NINE HUNDRED TO TEN HUNDRED A.D.
The Woman in The Wilderness
Investigators made a report to Louis XII,
king of France, that "They had visited all the parishes where they (Waldenses)
dwelt, and had inspected their places of worship, but that they had found no
images, nor signs of the ornaments belonging to the mass, nor any of the
ceremonies of the Roman Church; much less could they discover any traces of
those crimes with which they were charged. On the contrary, they kept the
Sabbath day, observed the ordinance of baptism according to the primitive
church, instructed their children in the articles of the Christian faith and the
commandments of God." -- Jones' Church History, p. 260.
"Whosoever refuses to curse, to swear, to lie,
to kill, to commit adultery, to steal, to be revenged of his enemy, they say he
is a Vaudois, and therefore they put him to death.'" -- Voltaire's Gen.
Hist., chap. 69.
"An ancient inquisitor, to whose writings
against the Waldenses I had occasion to refer in a former section, thus
describes them. `These Heretics are known by their manners and conversation, for
they are orderly and modest in their behavior and deportment. They avoid all
appearance of pride in their dress. They neither indulge in finery of attire nor
are they remarkable for being mean and ragged. They avoid commerce, that they
may be free from deceit and falsehood. They get their livelihood by manual
industry, as daylaborers or mechanics; and their teachers are weavers or
tailors. They are not anxious about amassing riches; but content themselves with
the necessities of life. They are chaste, temperate, and sober. They abstain
from anger. Even when they work, they either learn or teach. In like manner,
also, their women are modest, avoiding backbiting, foolish jesting, and levity
of speech, especially abstaining from lies or swearing, not so much as making
use of the common asseverations, `in truth,' `for certain,' or the like, because
they regard these as oaths, contenting themselves with simply answering `yes' or
`no.'" -- Jones' Church History, pp. 258, 259.
"Alluding to the churches of the Waldenses in
Piedmont, and those scattered throughout the diocese of Italy, he (Claudius
Seisselius, archbishop of Turin), tells us that the most cruel persecutions had
not been able to extripate them, or hinder them from a constant defense of that
doctrine which they had received from their ancestors." -- Idem, p. 246.
Peter Allix, in his history of the Churches of
Piedmont, chapter 28, page 323, mentions the name as "The Church of
God." In chapter 25, page 288, he again mentions the "Church of
God." It will be observed that the people called by the world "Waldenses,"
were driven by Rome into the Piedmont valleys.
"There was no kingdom of Southern and Central
Europe to which these missionaries did not find their way, and where they did
not leave traces of their visit by the disciples whom they made. On the west
they penetrated into Spain. In Southern France they found congenial fellow
laborers in the Albigenses, by whom the seeds of truth were plentifull scattered
over Dauphine and Languedoc. On the east, descending the Rhine and the Danube,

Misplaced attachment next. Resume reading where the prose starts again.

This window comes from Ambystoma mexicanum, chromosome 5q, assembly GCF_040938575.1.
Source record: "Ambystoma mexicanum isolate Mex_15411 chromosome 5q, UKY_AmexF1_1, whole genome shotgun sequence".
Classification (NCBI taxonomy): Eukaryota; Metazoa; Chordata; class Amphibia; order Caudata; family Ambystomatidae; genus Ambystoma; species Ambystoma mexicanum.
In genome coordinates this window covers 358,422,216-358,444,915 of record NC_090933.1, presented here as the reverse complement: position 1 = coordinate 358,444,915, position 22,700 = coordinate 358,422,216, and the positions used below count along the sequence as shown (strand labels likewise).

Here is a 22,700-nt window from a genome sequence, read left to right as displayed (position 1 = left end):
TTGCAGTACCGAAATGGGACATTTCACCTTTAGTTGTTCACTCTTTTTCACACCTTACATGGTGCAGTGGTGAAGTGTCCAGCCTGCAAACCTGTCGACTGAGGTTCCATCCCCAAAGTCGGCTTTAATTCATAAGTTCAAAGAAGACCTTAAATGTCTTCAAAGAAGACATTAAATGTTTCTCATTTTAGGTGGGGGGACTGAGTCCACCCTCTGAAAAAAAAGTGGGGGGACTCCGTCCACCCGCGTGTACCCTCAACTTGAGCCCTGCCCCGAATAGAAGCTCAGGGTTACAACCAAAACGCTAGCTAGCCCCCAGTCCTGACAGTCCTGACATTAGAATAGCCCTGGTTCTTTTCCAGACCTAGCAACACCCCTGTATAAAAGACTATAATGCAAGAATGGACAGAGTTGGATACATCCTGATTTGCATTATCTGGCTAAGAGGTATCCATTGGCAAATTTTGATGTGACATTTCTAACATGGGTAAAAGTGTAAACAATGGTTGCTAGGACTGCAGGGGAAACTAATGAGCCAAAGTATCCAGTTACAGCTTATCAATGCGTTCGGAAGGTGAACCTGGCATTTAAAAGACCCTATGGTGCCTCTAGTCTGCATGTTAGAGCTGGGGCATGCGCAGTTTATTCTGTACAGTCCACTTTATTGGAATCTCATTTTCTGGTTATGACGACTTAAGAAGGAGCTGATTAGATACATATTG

they leavened Germany, Bohemia, and Poland with their doctrines, their track
being marked with the edifices for worship and the stakes of martyrdom that
arose around their steps. Even the Seven-hilled City they feared not to enter,
scattering the seed on ungenial soil, if perchance some of it might take root
and grow. Their naked feet and coarse woolen garments made them somewhat marked
figures in the streets of a city that clothed itself in purple and fine linen;
and when their errand was discovered, as sometimes chanced, the rulers of
Christendom took care to further, in their own way, the springing of the seed,
by watering it with the blood of the men who had sowed it.
"Thus did the Bible in those ages, veiling its
majesty and its mission, travel silently through Christendom, entering homes and
hearts, and there making its abode.
"From her lofty seat Rome looked down with
contempt upon the Book and its humble bearers. She aimed at bowing the necks of
kings, thinking if they were obedient, meaner men would not dare to revolt; and
so she took little heed of a power which, weak as it seemed, was destined at a
future day to break in pieces the fabric of her dominion.
"By and by she began to be uneasy, and to have
a boding of calamity. The penetrating eye of Innocent III detected the quarter
whence danger was to arise. He saw in the labors of these humble men the
beginning of a movement which, if permitted to go on and gather strength, would
one day sweep away all that it had taken the toils and intrigues of centuries to
achieve. He straightway commenced those terrible crusades which wasted the
sowers, but watered the seed, and helped to bring on, at its appointed hour, the
catastrophe which he sought to avert." -- Wylie, History of the Waldenses,
pp. 22, 23.
Of the persecution against the Vaudois of La Guardia,
Wylie says: "Enticing the inhabitants outside the gates, and placing
soldiers in ambush, they succeeded in getting into their power upwards of
sixteen hundred persons. Of these, seventy were . . . tortured, in the hope of
compelling them to accuse themselves of practicing shameful crimes in their
religious assemblies. No such confession, however, could the most prolonged
tortures wring from them. 'Stefano Carlino,' says M'Crie, `was tortured till his
bowels gushed out;' and another prisoner, named Verminel, `was kept eight hours
on a horrid instrument called the hell but persisted in denying the atrocious
calumny.' Some were thrown from the tops of towers, or precipitated over cliffs;
others were torn with iron whips, and finally beaten to death with fiery brands;
and others, smeared with pitch, were burned alive." -- Idem, p. 115.
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